A couple of keen outdoors men, Ray Webb and Terry Arthur, touch base with the Natural Science team semi-regularly; we enjoy hearing about their adventures in wild places around Otago.
Image: Loganburn Reservoir | Astrid Erasmuson
Last year they had a successful day brown trout fishing at Loganburn Reservoir, part of the upper tributary of the Taieri River, high in the Lammermoor Range. Terry bagged a five pound (2.2 kg) brown trout, and as they gutted and prepared the fish they found some interesting stomach contents.
Stomach contents of a large trout, caught by Terry Arthur | Image: Ray Webb
The trout had recently made a meal of at least two large freshwater crayfish – southern kōura (Paranephrops zealandicus). But it wasn’t the presence of the kōura that surprised Ray and Terry; they had seen crayfish inside trout bellies before. Trout are a major predator of freshwater kōura.
What had hooked Terry and Ray’s curiosity was the two little “poached quail egg-looking things” and they wrote to ask what these were, suspecting they had something to do with the crayfish rather than the trout.
Their suspicions were correct. These white dome button-shaped objects are a type of gastrolith found inside freshwater crayfish.
Kōura exoskeletons are made primarily of chitin and calcium carbonate, and the latter gives the shells their toughness. For kōura to grow larger, they must moult their tight older shells. A new soft exoskeleton one-size larger grows underneath and requires calcium carbonate to harden once the old one has been lost. Freshwater environments have low levels of dissolved calcium in the water, and kōura form gastroliths in their heads to store reserves of calcium carbonate in the lead-up to a moult.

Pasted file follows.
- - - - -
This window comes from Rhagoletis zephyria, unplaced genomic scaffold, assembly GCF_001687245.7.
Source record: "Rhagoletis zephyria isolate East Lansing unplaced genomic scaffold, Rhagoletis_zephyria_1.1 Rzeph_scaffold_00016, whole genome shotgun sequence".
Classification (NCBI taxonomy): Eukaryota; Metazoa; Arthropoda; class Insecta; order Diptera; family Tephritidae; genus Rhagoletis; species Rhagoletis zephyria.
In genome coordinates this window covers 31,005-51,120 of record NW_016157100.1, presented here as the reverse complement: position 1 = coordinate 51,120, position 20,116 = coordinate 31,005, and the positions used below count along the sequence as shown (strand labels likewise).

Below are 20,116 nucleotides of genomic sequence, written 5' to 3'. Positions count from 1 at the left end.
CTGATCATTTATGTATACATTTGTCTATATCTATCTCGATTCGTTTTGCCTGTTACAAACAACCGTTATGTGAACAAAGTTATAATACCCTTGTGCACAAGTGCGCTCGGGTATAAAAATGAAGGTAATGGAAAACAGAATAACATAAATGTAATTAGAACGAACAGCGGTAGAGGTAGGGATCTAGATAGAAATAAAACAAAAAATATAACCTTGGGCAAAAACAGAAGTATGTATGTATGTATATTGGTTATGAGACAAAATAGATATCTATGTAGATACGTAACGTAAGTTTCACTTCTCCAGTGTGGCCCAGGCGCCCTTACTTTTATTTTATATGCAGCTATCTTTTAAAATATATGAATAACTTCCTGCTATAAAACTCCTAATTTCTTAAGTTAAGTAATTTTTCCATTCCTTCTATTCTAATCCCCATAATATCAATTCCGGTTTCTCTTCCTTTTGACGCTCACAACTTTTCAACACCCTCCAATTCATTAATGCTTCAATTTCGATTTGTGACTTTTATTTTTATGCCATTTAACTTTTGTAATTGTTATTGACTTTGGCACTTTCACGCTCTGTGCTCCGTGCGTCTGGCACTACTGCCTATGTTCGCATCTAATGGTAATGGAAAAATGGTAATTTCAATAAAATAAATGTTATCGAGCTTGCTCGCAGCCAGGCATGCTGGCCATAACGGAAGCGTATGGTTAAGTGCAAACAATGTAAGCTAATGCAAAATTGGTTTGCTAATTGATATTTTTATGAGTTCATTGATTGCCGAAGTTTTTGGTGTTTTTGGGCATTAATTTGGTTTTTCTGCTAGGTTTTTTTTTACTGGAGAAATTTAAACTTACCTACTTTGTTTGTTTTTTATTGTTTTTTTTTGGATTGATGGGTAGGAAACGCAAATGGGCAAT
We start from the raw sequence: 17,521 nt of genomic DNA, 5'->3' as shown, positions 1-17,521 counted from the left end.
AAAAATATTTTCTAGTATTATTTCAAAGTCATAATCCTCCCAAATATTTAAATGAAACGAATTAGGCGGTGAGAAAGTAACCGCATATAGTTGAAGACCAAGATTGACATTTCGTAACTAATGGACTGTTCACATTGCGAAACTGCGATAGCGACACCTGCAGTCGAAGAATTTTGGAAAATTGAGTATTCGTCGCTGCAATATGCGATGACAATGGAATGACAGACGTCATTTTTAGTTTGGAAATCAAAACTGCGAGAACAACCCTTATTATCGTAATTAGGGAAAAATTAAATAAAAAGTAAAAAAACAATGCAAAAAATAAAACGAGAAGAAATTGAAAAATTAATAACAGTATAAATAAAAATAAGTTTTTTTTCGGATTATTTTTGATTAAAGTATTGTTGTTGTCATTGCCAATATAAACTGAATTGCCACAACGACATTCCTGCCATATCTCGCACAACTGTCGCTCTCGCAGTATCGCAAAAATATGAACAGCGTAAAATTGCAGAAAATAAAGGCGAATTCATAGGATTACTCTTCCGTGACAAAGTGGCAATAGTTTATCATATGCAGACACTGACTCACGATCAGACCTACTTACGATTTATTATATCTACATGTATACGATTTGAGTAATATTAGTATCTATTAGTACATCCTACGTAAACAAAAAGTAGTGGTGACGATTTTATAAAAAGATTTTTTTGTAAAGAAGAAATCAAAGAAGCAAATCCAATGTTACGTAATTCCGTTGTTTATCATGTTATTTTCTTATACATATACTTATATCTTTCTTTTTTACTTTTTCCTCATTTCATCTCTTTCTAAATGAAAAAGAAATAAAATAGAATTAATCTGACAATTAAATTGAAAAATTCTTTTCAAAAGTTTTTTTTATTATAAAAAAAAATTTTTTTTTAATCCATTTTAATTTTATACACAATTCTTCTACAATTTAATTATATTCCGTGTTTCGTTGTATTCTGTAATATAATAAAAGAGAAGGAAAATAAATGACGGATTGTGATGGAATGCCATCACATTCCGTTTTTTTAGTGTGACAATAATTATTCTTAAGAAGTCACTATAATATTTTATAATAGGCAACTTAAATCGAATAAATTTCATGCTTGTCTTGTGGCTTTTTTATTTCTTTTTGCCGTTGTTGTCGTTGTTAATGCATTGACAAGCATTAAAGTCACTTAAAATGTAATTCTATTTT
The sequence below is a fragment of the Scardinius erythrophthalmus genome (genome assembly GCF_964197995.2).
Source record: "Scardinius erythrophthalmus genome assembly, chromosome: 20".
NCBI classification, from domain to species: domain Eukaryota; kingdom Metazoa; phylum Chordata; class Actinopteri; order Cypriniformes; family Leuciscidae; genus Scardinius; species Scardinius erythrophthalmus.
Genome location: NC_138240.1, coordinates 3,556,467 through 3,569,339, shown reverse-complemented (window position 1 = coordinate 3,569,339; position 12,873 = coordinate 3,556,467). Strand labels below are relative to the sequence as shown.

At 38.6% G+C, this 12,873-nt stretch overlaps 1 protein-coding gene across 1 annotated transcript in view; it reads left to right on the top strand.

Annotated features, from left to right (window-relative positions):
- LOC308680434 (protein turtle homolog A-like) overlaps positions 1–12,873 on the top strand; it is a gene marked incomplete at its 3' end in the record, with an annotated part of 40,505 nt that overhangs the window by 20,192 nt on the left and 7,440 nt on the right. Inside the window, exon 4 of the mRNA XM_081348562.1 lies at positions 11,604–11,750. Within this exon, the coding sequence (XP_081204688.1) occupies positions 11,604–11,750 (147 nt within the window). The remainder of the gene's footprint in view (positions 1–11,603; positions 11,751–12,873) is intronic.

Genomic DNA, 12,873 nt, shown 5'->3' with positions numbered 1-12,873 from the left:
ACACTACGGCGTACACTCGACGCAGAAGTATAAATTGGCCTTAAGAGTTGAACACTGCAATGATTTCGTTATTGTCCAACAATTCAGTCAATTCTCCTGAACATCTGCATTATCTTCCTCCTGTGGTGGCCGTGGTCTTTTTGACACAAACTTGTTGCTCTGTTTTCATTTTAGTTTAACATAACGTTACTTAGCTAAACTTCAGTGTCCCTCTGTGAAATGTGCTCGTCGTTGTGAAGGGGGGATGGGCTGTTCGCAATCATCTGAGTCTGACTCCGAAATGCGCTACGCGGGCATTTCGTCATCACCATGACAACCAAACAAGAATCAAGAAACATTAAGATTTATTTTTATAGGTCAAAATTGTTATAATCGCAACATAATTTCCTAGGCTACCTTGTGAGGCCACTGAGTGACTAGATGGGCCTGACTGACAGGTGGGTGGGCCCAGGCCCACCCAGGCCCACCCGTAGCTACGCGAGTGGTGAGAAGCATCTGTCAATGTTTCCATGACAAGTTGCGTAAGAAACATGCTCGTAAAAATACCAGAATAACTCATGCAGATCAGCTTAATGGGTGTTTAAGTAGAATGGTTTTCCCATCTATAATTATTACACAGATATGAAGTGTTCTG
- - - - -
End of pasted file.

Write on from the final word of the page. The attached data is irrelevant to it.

Video: Ottdurr | YouTube | 4 November 2014. A white gastrolith can be seen through the translucent shell behind the eye.
There have been previous reports of freshwater kōura gastroliths showing up in the stomach contents of trout and shags. Vulnerable during their moult event, ‘soft shell’ kōura would make easy pickings.
Animal Attic displays southern kōura (centre) and gastroliths (right) | Image: Otago Museum
Kōura are endemic to New Zealand, and shortfin and longfin eels are their natural predators. The eel’s skin mucus has a chemical cue that kōura can detect then avoid the eel by hiding. They are not able to detect trout in the same way, which makes them an easy target for these introduced predators.
In New Zealand’s freshwater ecosystems, trout are tenacious and opportunistic predators. They feed on native fish – young eels, galaxiid (whitebait) species and bullies, as well as invertebrates like water snails and insects. There are even reports of mice being found in trout’s bellies!
Fancy flies! | Otago Museum
Happy trout fishing when the season kicks off this week!